Spread over 1,800 acres, Aarey Forest is located near Sanjay Gandhi National Park and is often referred to as the ‘Lungs of Mumbai’. Apart from leopards, the region is a rich biotope that is home to about 300 species of other animals, including 77 bird species and 16 mammal species. The metro car shed that is to be built in the forest is set to wipe out a major chunk of Aarey’s biodiversity and upend the lives of tribal communities who inhabit the area.

Here are 5 important reasons why Aarey is crucial to the well-being of Mumbai:

Helps Tackle Rising Air Pollution

Trees are a natural, cost-effective way to mitigate the effects of air pollution, especially in populated cities that heavily rely on vehicles and industries. A study published in The Nature Conservancy says trees planted in cities and urban areas can remove almost a quarter of the pollutant particulate matter within a few meters, and can help in filtering out bad air. According to the study, the trees’ cooling effects are beneficial to densely populated cities with high pollution levels.

Being a moist deciduous forest with over 500,000 trees, Aarey is rightly called the lungs of Mumbai and plays a vital role in regulating the city’s air quality.

“What we are doing to the forests of the world is but a mirror reflection of what we are doing to ourselves and to one another.”

Chris Maser

Wildlife Habitat

With grasslands, marshes and several water bodies, Arrey is a riparian forest that is rich in biodiversity. From leopards to monitor lizards, it is an important habitat for Mumbai’s wildlife, including some rare species. Apart from the birds and mammals, the forest also hosts 90 species of butterflies,  8 species of reptiles, 12 amphibian species and 6 species of venomous snakes. Caecilians – a family of limbless amphibians – are also found in the interiors of the forest.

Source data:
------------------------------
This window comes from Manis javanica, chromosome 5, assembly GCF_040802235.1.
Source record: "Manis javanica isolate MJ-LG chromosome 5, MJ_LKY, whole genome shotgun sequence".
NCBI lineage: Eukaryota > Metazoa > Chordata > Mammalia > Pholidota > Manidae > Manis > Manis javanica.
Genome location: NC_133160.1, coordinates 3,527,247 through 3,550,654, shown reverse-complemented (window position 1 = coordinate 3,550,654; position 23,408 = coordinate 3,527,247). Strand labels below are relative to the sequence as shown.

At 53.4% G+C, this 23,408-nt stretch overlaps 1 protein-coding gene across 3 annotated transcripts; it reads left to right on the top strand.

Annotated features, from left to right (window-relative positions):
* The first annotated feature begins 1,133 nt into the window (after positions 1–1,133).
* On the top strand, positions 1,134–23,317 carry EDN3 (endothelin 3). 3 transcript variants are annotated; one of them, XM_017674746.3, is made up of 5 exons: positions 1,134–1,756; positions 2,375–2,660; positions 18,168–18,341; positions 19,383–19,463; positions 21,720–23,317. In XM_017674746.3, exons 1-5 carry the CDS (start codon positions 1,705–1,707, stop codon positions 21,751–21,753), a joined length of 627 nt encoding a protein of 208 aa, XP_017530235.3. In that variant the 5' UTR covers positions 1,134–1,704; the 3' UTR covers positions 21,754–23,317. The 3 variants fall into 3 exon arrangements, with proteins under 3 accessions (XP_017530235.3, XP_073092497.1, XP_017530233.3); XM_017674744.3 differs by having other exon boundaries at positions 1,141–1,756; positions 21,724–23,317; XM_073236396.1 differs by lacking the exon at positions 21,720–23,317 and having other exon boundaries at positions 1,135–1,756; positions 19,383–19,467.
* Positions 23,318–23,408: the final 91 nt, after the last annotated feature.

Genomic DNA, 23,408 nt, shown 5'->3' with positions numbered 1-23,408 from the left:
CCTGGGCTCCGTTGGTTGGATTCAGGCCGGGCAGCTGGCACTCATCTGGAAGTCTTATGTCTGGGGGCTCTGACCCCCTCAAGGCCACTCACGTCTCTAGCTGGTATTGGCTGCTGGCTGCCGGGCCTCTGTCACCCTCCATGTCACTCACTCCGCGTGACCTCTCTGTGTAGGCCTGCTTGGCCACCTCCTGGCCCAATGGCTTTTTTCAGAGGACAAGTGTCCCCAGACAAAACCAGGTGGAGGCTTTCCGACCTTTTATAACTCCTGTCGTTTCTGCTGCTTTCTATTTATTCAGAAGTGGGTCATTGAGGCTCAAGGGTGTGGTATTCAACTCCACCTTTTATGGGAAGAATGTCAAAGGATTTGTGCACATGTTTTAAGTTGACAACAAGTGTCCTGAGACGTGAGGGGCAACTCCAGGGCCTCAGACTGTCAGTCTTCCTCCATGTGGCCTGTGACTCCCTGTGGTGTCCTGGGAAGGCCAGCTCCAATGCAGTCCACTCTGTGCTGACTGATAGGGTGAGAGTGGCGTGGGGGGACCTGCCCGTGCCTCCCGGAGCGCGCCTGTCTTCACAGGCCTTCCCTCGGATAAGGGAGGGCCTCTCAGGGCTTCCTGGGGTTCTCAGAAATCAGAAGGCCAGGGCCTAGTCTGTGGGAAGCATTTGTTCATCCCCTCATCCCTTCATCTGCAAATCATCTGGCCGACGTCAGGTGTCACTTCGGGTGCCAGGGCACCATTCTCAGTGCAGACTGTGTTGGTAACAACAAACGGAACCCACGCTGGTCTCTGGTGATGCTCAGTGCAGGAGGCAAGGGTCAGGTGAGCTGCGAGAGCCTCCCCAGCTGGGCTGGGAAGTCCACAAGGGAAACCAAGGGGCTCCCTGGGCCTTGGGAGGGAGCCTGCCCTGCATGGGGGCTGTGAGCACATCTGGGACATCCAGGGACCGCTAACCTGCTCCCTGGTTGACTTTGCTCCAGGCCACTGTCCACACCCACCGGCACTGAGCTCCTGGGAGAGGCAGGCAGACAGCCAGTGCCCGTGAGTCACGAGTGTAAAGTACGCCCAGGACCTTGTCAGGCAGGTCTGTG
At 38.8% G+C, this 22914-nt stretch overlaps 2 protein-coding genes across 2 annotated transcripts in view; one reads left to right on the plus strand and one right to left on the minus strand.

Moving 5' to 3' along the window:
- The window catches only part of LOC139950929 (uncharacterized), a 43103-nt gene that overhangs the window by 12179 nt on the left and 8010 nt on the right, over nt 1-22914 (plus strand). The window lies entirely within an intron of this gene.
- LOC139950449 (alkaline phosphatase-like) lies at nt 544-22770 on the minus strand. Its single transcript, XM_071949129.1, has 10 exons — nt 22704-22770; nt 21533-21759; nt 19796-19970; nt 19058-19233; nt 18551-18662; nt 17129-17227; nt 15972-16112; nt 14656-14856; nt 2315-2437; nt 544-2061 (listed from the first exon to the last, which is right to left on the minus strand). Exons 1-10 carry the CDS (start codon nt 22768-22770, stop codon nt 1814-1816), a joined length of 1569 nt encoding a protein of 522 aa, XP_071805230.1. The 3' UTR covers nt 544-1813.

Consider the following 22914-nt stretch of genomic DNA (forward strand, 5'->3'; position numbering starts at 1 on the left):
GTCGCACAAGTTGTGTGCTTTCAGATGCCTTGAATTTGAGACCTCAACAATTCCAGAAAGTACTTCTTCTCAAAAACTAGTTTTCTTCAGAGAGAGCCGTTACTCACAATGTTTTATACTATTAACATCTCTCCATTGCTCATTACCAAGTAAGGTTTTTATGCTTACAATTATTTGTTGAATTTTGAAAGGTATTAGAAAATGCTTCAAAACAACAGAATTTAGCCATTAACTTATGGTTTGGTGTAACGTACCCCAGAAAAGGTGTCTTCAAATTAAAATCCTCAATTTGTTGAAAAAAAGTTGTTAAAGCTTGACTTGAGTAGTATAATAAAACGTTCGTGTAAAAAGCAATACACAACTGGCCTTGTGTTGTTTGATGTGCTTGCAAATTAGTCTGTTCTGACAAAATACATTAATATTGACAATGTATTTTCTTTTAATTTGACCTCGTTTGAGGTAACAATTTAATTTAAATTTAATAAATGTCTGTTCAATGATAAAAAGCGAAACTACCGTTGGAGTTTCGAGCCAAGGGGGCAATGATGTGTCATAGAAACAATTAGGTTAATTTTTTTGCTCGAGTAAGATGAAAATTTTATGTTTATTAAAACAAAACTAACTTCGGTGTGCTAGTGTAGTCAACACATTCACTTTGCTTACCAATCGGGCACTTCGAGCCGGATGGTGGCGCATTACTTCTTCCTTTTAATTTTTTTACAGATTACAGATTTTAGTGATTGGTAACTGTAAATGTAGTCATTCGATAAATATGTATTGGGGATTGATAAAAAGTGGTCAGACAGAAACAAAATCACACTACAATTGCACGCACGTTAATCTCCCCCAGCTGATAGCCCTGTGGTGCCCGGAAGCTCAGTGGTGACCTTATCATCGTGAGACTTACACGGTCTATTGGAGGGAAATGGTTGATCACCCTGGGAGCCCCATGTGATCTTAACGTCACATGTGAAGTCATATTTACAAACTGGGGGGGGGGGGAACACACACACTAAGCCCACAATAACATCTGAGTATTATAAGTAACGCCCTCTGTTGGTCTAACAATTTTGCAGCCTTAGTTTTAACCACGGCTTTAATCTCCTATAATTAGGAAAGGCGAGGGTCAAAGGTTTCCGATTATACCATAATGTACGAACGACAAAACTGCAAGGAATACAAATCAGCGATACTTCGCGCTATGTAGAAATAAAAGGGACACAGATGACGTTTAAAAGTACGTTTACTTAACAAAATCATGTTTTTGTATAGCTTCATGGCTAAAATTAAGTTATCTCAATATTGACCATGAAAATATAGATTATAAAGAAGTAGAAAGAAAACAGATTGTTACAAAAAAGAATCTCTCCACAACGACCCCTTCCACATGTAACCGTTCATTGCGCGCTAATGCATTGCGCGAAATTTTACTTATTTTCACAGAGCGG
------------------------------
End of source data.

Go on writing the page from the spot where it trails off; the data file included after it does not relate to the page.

In 2015, wildlife researcher and photographer, Rajesh Sanap, had photographed a male specimen of a previously unseen spider species in Aarey Milk Colony. The species has now been identified as Piranthus decorus, last seen in 1895 in Myanmar, formerly known as Burma.

Mitigates Flood Situations

The alarming decision by the Government to cut down trees in Aarey will not only result in increased air pollution and loss of wildlife habitat, there will also be an increased risk of a flood situation near Mumbai’s international airport. If there are no trees, the extra rainwater will flow into the Mithi river, which may lead to flooding in the area. 

Credits: Firstpost

Credits: Prakash Ramakrishnan

Reduces Conflict Between Humans and Animals

The green cover offers a safe haven for leopards and other wild animals who inhabit Aarey, reducing the chances of them wandering into urban spaces outside of the forest. With human encroachment into their habitat, it is but natural that wildlife will stray into neighbourhoods outside of the forest in search of food and shelter, leading to conflict and even death on both sides.

Home to Tribal Communities

Aarey has 27 tribal hamlets with a population of over 10,000 Adivasis. The Katkaris, Mahadev Kolis, Mallar Kolis, Warlis and other tribal communities who live in Aarey rear poultry and goats, and cultivate a variety of crops including banana, jackfruit, guava and paddy. Deforestation is likely to affect the food culture of these communities, in addition to putting them at risk of losing their livelihoods and homes. In recent years, food festivals and local initiatives have raised awareness about the tribal cuisine of the area.

Earth Brigade Foundation’s PIL to Protect Aarey Forest

Aarey forest acts as a Conservation Reserve for Sanjay Gandhi National Park.  Conservation Reserves are legally protected ecological buffer zones between two wildlife habitats. They can be declared by the state government under Section 36-A of the Wildlife Protection Act (WPA). 

The question of whether Aarey Colony is a forest or not has been extensively debated, and the matter is still pending in the Supreme Court. But those arguments relate to the Indian Forest Act, 1927, and the Forest Conservation Act, 1980. The wildlife of Aarey will still be vulnerable to future developments. The Wildlife Act applies to protected species regardless of whether they are located in forests or otherwise. There are over 250 species of animals which have been documented in Aarey, falling under Schedules 1 to 4 of the WPA. Hence, Earth Brigade Foundation has sought special Conservation Reserve status for the entire colony, so that any future developments are taken subject to wildlife clearance.